Years ago, an uncle told how he and his little brother made a Kansas City to Sacramento train trip every summer to visit grandparents—alone. Their father worked for the railroad. It was an affordable way to keep the family close. The idea captured my imagination. What kind of mischief might two boys get into on a train trip? Who kept an eye on them? What if the train broke down? What if…?

I had the beginnings of a story. Still, it didn’t seem fair for two boys to have all the fun. I knew that if there were two boys, there had to be two girls.

The busy life of wife, mother, elementary school teacher, and graduate student took precedence over writing. By the time I retired, I knew the story was to be a wilderness quest with room for facts, fantasy, and mystery. I wanted the four children to be real, ordinary kids, not superheroes. Intuitively, I wanted them to learn that one can act heroically while shaking in their boots and that sometimes you do what has to be done because it’s right, not because you think you can do it or have any chance of accomplishing it. I wanted the least likely of the characters to step up to the challenges they faced, too. 

After more than a dozen years as an elementary school teacher and another dozen plus as a teacher educator, I know a lot about kids. Circumstances change, but people are driven by needs and wants that have existed since the beginning of time. So I planted four children I barely knew into my quest, starting on the famous Santa Fe Chief a couple of years after the outbreak of World War II. 

I gave the eldest a family name. From that moment, I knew J.D. would be the standard bearer. He’d protect, lead, and keep the others from giving up hope. Mary Carol emerged as a caregiver, responsible, an organizer, imaginative, and bossy. Robert developed with the contents of his rucksack. They needed the rucksack if they were to survive in the wilderness. So Robert became a kid who is always prepared. He has all the answers because he’s read about the questions. From the first, Grace was the kind of protected, manipulative, darling little girl you’d like to give a good smack.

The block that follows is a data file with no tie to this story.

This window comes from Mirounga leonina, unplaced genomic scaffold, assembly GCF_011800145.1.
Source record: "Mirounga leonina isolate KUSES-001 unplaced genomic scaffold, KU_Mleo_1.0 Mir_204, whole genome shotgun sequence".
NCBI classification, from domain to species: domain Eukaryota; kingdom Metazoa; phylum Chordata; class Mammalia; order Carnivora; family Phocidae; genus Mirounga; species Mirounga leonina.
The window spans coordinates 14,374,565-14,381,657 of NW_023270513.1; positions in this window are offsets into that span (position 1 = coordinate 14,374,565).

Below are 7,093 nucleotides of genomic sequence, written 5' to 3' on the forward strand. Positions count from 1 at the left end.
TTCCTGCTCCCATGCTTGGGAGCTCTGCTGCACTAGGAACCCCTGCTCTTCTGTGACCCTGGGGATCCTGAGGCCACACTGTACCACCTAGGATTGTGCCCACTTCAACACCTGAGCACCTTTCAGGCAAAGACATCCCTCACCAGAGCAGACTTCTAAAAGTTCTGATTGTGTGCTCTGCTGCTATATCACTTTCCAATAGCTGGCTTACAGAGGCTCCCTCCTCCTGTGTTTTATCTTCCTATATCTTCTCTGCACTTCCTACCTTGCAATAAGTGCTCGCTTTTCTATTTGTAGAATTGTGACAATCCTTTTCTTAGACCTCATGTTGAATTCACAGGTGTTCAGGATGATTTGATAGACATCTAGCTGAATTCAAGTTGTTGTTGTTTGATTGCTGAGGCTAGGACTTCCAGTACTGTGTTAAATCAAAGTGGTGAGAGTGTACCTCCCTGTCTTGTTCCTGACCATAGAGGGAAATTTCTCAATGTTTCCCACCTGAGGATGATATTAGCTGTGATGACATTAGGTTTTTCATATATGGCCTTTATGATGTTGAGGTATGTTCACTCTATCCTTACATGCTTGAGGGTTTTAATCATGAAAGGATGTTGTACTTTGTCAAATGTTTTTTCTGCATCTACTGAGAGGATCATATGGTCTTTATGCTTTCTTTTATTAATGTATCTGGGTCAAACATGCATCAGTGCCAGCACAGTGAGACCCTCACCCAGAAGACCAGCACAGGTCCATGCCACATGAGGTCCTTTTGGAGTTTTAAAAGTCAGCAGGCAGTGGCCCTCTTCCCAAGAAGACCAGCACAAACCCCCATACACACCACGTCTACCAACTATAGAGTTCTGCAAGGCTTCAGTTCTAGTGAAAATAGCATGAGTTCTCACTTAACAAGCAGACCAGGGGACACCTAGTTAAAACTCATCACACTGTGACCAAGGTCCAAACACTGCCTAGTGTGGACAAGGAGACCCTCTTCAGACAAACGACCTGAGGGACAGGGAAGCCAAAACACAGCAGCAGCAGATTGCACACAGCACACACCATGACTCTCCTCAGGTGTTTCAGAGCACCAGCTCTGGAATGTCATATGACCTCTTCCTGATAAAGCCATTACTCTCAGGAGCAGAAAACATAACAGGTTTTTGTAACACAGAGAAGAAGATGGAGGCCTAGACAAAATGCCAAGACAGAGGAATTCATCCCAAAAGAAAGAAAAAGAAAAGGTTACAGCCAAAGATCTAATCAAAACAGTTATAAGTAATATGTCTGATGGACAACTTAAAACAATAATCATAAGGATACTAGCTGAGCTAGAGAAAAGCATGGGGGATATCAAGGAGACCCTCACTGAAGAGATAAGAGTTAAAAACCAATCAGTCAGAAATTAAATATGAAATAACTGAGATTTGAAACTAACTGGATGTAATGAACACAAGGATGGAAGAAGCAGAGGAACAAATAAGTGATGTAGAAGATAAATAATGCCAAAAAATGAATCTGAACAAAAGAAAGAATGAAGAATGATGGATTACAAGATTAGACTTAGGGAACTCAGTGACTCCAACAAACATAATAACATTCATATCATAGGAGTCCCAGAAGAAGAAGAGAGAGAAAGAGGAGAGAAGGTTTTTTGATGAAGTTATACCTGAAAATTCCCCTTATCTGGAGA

Underlying the events that shape the lives of the four children, is a struggle between immortal twins C’lestin and Celeste, charged with care of seven crystals set aside for the care and healing of the earth. Forfeiting her immortality to be the most beautiful woman who has ever lived, Celeste steals the crystals and uses them to sustain herself, down to the last one. Leave it to say that their development made me realize that when I finished The Last Crystal, I wasn’t done.

I kept wondering how the last crystal came to be where it was. Why were these particular children on a quest for it? Again, context led my characters. The children start out on the Santa Fe Chief train. What if the quest actually began on the Santa Fe Trail a hundred years earlier with another Grace, protected, privileged, probably equally bratty? Before I finished answering back-story questions, I had The Last Crystal Trilogy.

I didn’t follow a story formula or make a chart of protagonist, antagonist, and secondary characters. I created an evolving time line with settings as close to real as possible, meeting characters along the way. “Who?” “How come?” and “What if?” drove me. Some characters changed as I refined the story. Old Shep is a good example.

Old Shep was Grace Willis’s faithful dog on the Santa Fe Trail. The fourth and fifth graders in schools where I piloted The Black Alabaster Box fell in love with him. They didn’t love my switch from trail life to quest. Thankfully, they were still engrossed in the story. I realized they needed advance notice that magic was afoot. Old Shep was promoted to time traveler, mysteriously appearing in chapter one of The Black Alabaster Boxwith an important role in The Red Abalone Shell. I couldn’t leave him out of book three. I had to find a place for him.

All this is to say that in The Last Crystal Trilogy, character development was a messy, recursive process where circumstance and characters interacted to tell a story.
The Last Crystal
The Last Crystal Trilogy, Book 3

When they board the Santa Fe Chief in Kansas City, bound for L.A., the four Harrison children have never heard of the Last Crystal or the magic surrounding it. They are concerned about their father, who has been injured in World War II, and dread having to stay with their boring, old Uncle James. But before the train is half way to L.A., J.D., Mary Carol, Robert, and Grace discover that staying with their Uncle James is the least of their worries. They cross paths with a Nazi spy. One of them is kidnapped. Then, without warning, the four find themselves off the train, magically drawn into a quest for the Last Crystal. To get home again, they must cross two thousand miles of wilderness and find the Crystal with nothing to guide them but their wits, each other, and an old map that only the youngest can read.